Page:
Russia's intervention in the Syrian civil war has made the situation "much more dangerous", Defence Secretary Michael Fallon has said.
Russia says its air strikes, which are backed by Syrian President Bashar al-Assad, are aimed at so-called Islamic State and "other terrorists".
But the US and its allies say other rebel groups have been targeted.
Mr Fallon also said the government was "slowly building a consensus" among MPs for UK airstrikes over Syria.
He is to attend a Nato summit in Brussels on Thursday to discuss Russia's action and the fight against Islamic State (IS) extremists.
Defence sources told BBC assistant political editor Norman Smith they believed only a "tiny minority" of Russian airstrikes in Syria were targeting IS forces, with some intelligence reports suggesting only one in 20 were directed against the militant Islamist group.
It is also claimed Russian planes are using unguided weapons, causing civilian casualties, he added.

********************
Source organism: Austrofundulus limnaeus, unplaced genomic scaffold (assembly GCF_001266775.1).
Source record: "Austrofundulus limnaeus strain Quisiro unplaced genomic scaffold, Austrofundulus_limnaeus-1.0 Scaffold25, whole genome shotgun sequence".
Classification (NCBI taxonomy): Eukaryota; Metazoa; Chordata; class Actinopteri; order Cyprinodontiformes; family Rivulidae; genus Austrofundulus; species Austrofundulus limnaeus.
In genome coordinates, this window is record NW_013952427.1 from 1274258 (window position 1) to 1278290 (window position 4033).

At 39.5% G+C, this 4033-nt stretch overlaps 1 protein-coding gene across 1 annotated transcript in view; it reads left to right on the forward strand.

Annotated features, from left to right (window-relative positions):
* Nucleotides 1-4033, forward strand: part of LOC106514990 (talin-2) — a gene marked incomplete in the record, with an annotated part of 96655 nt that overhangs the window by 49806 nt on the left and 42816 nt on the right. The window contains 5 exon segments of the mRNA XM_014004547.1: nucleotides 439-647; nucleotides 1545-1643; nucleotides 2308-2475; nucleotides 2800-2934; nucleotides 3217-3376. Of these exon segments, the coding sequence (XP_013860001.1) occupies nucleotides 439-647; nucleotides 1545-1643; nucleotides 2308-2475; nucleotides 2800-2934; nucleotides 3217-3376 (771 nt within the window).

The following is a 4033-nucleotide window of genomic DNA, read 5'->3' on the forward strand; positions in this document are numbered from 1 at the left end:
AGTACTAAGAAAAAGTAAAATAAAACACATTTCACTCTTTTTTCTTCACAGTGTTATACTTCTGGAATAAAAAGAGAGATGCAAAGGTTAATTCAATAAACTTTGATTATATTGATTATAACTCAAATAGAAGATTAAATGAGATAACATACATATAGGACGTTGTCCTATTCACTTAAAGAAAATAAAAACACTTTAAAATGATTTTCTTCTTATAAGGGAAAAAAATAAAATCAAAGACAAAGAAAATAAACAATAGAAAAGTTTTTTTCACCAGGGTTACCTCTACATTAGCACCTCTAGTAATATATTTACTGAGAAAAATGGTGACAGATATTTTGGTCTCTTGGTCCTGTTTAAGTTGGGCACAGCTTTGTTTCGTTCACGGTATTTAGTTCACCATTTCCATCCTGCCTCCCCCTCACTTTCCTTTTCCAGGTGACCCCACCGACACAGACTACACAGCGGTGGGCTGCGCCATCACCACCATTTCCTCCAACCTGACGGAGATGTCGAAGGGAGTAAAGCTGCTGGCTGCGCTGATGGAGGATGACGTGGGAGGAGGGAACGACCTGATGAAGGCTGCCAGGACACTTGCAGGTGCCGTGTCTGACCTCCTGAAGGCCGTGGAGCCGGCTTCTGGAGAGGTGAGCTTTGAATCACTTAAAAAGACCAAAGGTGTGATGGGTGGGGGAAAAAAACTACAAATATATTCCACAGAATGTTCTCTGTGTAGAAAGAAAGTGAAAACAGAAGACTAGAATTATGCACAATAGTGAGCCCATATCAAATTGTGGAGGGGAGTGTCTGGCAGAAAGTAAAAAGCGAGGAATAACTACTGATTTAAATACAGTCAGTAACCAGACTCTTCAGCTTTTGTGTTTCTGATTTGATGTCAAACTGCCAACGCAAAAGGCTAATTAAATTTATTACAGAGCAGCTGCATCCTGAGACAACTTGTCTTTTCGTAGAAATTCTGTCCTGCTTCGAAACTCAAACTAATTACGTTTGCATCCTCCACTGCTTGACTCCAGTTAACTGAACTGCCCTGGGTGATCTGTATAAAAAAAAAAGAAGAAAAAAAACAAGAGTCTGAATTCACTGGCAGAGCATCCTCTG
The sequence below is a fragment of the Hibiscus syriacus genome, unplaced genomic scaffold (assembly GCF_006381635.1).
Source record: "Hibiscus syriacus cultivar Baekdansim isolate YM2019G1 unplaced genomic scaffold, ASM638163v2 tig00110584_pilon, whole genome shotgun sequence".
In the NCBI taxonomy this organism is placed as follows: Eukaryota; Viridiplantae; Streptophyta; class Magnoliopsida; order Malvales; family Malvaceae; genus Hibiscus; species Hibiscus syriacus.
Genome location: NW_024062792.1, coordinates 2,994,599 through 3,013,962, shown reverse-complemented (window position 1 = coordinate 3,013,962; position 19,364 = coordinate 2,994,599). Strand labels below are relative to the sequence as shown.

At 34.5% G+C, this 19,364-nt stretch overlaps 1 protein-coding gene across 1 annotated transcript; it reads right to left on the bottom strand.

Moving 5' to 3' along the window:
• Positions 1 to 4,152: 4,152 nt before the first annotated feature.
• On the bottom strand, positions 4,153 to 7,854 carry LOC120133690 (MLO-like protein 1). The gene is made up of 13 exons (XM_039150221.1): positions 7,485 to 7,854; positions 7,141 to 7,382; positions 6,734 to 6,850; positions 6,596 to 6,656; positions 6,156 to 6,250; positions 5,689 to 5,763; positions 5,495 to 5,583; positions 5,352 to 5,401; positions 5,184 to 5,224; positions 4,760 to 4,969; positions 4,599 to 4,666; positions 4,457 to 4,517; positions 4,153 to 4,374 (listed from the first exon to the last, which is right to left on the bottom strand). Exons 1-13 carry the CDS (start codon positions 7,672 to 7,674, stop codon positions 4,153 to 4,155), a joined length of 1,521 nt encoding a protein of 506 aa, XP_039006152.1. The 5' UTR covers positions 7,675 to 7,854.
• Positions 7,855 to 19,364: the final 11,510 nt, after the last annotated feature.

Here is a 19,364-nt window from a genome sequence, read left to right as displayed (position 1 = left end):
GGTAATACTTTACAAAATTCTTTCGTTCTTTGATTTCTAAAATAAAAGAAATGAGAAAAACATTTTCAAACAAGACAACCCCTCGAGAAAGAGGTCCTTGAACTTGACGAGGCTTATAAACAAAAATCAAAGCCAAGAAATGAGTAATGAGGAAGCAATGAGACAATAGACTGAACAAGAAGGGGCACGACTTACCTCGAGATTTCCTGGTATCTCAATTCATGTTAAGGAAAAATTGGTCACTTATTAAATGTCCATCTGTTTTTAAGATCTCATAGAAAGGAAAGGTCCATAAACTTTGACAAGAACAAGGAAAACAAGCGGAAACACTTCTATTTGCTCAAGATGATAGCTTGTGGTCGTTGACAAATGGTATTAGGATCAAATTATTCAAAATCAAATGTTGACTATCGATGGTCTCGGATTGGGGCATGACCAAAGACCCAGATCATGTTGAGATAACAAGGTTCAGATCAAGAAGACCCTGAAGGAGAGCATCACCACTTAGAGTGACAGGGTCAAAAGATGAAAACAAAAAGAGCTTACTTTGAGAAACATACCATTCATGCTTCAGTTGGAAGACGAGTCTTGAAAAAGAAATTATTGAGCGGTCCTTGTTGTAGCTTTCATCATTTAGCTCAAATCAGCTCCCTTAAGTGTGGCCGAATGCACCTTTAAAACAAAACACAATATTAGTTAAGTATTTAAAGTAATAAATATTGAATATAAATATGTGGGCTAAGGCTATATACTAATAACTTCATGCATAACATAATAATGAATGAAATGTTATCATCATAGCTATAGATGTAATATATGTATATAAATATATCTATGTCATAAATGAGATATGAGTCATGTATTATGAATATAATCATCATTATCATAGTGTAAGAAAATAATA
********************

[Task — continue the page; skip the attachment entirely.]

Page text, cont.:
Mr Fallon told BBC Breakfast: "The Russian intervention in Syria has made a pretty difficult situation much more dangerous."
He said Nato would urge Vladimir Putin to stop "propping up" the Assad regime, adding: "We will be co-ordinating our activity to make sure the Russians actually start to respect some of the rules."
He said Russia's incursion into the air space of Turkey - a Nato member - would be condemned in "very strong terms" at the summit.
Russia began its air campaign in Syria last Wednesday.
It says it is targeting "all terrorists" in co-ordination with Syria's government, but Nato and allied states have expressed concern that it is concentrating its attacks on rebel groups opposed to President Bashar al-Assad, some of them backed by the West, and not jihadist groups like IS.
British MPs voted against action in Syria to prevent the use of chemical weapons by President Assad in 2013.
Now the government wants to extend its bombing campaign against IS from Iraq into Syria, but says it will only do so with Parliamentary approval.
Mr Fallon told told BBC Radio 4's Today programme it was "illogical" to strike targets in Iraq but not Syria.
On Tuesday, Prime David Cameron said he could not put a timescale on the vote, saying the government would "go back at a time when there's a greater consensus across the House of Commons".
He acknowledged some Conservatives would oppose air strikes in any circumstances and claimed Labour leader Jeremy Corbyn, who is against any military intervention, did not "see the risk" from IS.